The mile race was one of the
fastest run yet this season and
shows the first year men have ma
terial which can be developed into
real varsity timber in time. The
men who wjll represent the green
cappers in the four-mile relay Sat
urday are: Conley, Hunk, Button
and Hartwell.
Coach Hayward will pick four of
the following to represent the
yearling crew in the 880 relay:
Price, Clark, Extra, Flannigan,
Rodda and Giovando. Those to run
will be determined this afternoon.
Racing stock of the junior and
senior class has gone up by the ap
pearance on the cinder path of B.
Lucas an old letterman, whose
specialty is the 440. This will give
the upper-classmen a further ad
vantage; but the sophomore team
has a bunch of fighters who are de
termined to put up a real battle.
Saturday’s meet will start at 2:30
o’clock, with five races on the pro
gram. All the races will be relays
and will be run off according to the
following schedule*: 440, four-mile,
one-mile, 880 and the two-mile race.
California Wins
Hoop Title for
Pacific League
OAKLAND, Cal., March 6.—
Tho University of California team
took tho Pacific Coast honors to
night when tho University of
Washington Huskies fell before
the Bruin offense by a final score
of 28 to 25. This is the first
time since the 1920-21 season that
the Bears have taken the con
ference basketball title*.
The first game of the series
went to California by a one-point
margin and, although both of tho
Bear victories were by close
scores, the* two straight • victories
eliminates tho necessity of the
third game.
University of Washington
Gets 3 to 0 Decision and
Stanford Wins, 2 to 1
Varsity Maintains Should
Adopt; Northern School
Offers Strong Opposition
By Marian Lowry
Clinging to a single fact through
out their constructive speeches and
rebuttal, that compulsory jurisdic
tion was the only force that would
make tho world court an effective
'body, the Washington debaters
thrust an unexpected point into
their argument, and, rejecting any
answer, defeated Oregon affirmative
on an alternate plan, and won last
night’s contest by a 3 to 0 vote*.
A wire sent from Palo Alto said
Ilerschel Brown and Glenwood
Archer, Oregon’s negative, lost to
Stanford, 2-1.
The question up for contention
in the annual triangular contest
was, “Resolved, that the United
States should enter the permanent
Court of International Justice under
the plan laid down by the late
President Harding.”
Arguments Are Given
The Oregon man, Martin Moore
and Ernest Henrikson, built up their
arguments on the facts that the
present world court was in accord
ance with the United States’ past
policies and actions, and to enter
the world court now would be> only
the logical climax and fulfillment
of those policies; that America’s
entrance into the organization would
build up international law in its
development; that the United
States, by such an action, would
consistently bring the world peace
which it has so long advocated;
that if the United States did not
enter the world court, the logical
progress towards world peace would
be retarded; and that America, to
insure future prosperity both for
herself and for the world in gen
eral, must enter the world court.
The Oregon men attacked the
issue of the Washington debaters
on the grounds that the time had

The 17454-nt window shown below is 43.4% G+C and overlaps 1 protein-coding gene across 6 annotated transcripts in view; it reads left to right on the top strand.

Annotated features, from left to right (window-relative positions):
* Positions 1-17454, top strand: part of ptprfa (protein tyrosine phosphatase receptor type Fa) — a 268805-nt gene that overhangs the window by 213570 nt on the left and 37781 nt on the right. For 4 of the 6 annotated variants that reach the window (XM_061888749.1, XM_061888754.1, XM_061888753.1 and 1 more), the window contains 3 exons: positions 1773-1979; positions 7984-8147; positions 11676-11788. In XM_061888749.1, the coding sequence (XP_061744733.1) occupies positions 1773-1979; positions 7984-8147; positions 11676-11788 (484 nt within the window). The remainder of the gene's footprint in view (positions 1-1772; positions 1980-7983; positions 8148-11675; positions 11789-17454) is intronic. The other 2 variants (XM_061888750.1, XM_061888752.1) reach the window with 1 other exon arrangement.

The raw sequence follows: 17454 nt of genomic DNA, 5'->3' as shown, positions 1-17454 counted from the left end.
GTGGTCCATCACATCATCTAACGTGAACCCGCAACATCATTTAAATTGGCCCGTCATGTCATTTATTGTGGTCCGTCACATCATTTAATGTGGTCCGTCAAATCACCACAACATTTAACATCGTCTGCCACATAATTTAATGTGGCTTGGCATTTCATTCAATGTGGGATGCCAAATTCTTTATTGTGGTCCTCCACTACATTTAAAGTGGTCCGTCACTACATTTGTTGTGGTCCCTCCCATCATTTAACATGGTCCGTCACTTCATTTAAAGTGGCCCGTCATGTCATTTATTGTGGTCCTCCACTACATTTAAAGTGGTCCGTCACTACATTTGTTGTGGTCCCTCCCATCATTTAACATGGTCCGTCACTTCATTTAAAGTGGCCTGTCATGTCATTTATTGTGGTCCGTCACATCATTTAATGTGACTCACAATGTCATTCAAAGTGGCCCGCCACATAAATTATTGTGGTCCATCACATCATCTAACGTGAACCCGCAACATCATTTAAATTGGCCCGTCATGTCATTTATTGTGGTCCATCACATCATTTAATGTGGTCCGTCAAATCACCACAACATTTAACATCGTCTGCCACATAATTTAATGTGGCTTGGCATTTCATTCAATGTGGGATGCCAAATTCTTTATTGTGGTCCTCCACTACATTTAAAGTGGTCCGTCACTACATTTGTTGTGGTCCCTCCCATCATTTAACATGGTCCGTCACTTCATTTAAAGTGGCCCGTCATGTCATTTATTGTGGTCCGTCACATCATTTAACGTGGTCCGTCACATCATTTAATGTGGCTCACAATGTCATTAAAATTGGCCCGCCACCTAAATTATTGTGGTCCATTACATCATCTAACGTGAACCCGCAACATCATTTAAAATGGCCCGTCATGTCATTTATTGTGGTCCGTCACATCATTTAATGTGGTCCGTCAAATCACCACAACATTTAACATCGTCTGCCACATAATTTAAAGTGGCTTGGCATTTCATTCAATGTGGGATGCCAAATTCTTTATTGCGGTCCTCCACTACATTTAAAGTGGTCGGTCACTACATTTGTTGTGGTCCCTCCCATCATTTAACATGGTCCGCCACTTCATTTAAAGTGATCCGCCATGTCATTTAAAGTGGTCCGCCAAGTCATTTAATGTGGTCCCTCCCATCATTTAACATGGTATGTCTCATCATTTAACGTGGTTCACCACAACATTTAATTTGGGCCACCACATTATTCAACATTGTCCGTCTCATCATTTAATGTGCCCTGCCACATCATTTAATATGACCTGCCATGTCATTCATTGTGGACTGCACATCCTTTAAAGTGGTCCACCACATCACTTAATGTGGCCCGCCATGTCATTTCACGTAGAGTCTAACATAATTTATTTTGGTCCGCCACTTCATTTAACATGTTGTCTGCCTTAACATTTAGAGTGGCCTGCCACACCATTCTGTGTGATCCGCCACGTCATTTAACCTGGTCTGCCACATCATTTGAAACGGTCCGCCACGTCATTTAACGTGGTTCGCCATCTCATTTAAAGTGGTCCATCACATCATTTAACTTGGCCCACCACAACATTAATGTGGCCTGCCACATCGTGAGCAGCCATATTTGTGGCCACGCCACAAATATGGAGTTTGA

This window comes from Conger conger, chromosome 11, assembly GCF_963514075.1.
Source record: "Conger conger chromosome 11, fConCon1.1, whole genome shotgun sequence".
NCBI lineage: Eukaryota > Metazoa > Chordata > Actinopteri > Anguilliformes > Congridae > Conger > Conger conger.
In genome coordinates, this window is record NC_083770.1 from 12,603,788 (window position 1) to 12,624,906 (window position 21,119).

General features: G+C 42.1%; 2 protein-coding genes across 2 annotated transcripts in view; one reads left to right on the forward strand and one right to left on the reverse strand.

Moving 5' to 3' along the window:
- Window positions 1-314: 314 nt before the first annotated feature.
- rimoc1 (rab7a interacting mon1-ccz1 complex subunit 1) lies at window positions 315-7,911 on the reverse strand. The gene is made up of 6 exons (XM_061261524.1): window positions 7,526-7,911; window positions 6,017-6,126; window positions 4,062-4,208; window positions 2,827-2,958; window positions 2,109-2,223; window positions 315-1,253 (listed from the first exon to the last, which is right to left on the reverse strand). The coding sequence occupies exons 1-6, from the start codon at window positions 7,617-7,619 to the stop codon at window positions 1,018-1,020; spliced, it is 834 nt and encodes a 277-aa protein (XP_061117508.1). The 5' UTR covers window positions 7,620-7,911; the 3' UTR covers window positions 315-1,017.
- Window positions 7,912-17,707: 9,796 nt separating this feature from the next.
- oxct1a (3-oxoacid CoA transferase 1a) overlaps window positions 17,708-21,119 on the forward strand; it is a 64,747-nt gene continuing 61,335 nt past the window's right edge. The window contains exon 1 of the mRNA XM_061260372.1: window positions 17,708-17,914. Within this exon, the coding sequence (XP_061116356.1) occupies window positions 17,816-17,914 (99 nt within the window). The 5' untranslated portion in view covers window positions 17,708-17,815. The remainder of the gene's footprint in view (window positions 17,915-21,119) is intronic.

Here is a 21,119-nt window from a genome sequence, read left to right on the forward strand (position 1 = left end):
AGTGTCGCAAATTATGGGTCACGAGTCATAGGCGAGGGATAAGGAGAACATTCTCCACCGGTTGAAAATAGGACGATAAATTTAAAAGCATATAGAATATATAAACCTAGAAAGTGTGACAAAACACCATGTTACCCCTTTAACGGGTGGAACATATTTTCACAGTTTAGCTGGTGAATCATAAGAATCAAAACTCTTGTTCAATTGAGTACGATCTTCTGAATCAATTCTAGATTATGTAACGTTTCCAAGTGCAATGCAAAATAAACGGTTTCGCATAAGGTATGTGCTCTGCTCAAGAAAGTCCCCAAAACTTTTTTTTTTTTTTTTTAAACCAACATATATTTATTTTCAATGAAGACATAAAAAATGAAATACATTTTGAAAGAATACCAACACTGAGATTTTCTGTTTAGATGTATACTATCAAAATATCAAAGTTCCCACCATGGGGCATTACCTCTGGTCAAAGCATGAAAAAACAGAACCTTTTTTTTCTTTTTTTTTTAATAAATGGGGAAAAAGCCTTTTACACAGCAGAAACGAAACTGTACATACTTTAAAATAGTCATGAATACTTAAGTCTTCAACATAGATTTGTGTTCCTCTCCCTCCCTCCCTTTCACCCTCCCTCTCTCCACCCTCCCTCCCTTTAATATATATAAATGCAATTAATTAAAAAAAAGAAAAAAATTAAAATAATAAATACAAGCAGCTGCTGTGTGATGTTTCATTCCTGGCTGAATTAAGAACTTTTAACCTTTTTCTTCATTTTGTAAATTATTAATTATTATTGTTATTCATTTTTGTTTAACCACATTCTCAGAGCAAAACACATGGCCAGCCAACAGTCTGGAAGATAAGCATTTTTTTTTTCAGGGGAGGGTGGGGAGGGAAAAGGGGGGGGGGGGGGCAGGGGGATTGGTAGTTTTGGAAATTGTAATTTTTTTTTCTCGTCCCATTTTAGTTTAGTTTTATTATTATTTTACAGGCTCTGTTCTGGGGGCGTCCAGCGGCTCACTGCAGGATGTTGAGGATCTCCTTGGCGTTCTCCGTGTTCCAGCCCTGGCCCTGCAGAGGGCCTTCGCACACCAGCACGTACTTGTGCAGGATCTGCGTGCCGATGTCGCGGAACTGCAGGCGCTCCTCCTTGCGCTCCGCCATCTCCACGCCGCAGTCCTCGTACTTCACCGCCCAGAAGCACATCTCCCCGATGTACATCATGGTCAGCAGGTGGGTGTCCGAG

not come for compulsory jurisdic
tion, as the idea of a world court
is now, and to use compulsory juris
diction as a force would only an
tagonize nations to war, rather than
to urge them to seek peace; and
that the American public and Sen
ate would never accept a policy
which would force nations to pre
sent their disputes before world ar
Plan Claimed Futile
The Washington team, composed
of Harold Morford and Lawrence
Seltzer, in its contention, admitted
the affirmative’s views, then played
up the point that the United
States could probably aid the> world
court more by staying out, thus
working on the principle that
America’s rejection would be an in
centive for the world to come to
peace sooner. The first Washing
ton speaker, Harold Morford, based
his constructive talk on the fact
that the court was not functioning,
could not funtion, and never would
funtion, because it had had no
(Continued on page three)
School for Scandal, Sheridan9s
Satire,Has Successful Showing
By Patricia Novlan Byrne
The premiere of the “School for
Scandal,” Sheridan’s brilliant satire
ion the people of the later eighteenth
century, given at Guild hall last
night by the junior and senior com
panies, was a very worthy one and
in some respects a remarkable one.
The most insignificant of the char
acters were played with sincerity.
The play itself is a delight and is
noteworthy for its brilliant literary
execution. The interpretation had
all tho inconsequential effervesence
that Sheridan wrote into his amusing
Bernard MePhillips presented Sir
Peter Teazle as the natural, polished,
serious and generally refined char
acter that ho is, but there were hints
I of a senility which was unfair to
that fine man of a little over fifty.
Lady Teazle’s part demands a
charming personality, vivacity and
good diction, all of which was given
it by Elizabeth Robinson, plus a treat
to the eye which Miss Robinson fur
nished. We might hope for just a
little more spontaneity, but that is
One has learned to expect intelli
gent interpretation of difficult parts
from Darrel Larsen, and in this play
he does full justice to the subtlety
of Joseph Surface’s character. He
plays him with a fine discretion—
almost, one might say, insidiously.
The engaging character of Charles
Surface was interpreted with a fine
gayety of spirit by David Swanson.
This part was, in addition, given the
(Continued on page three)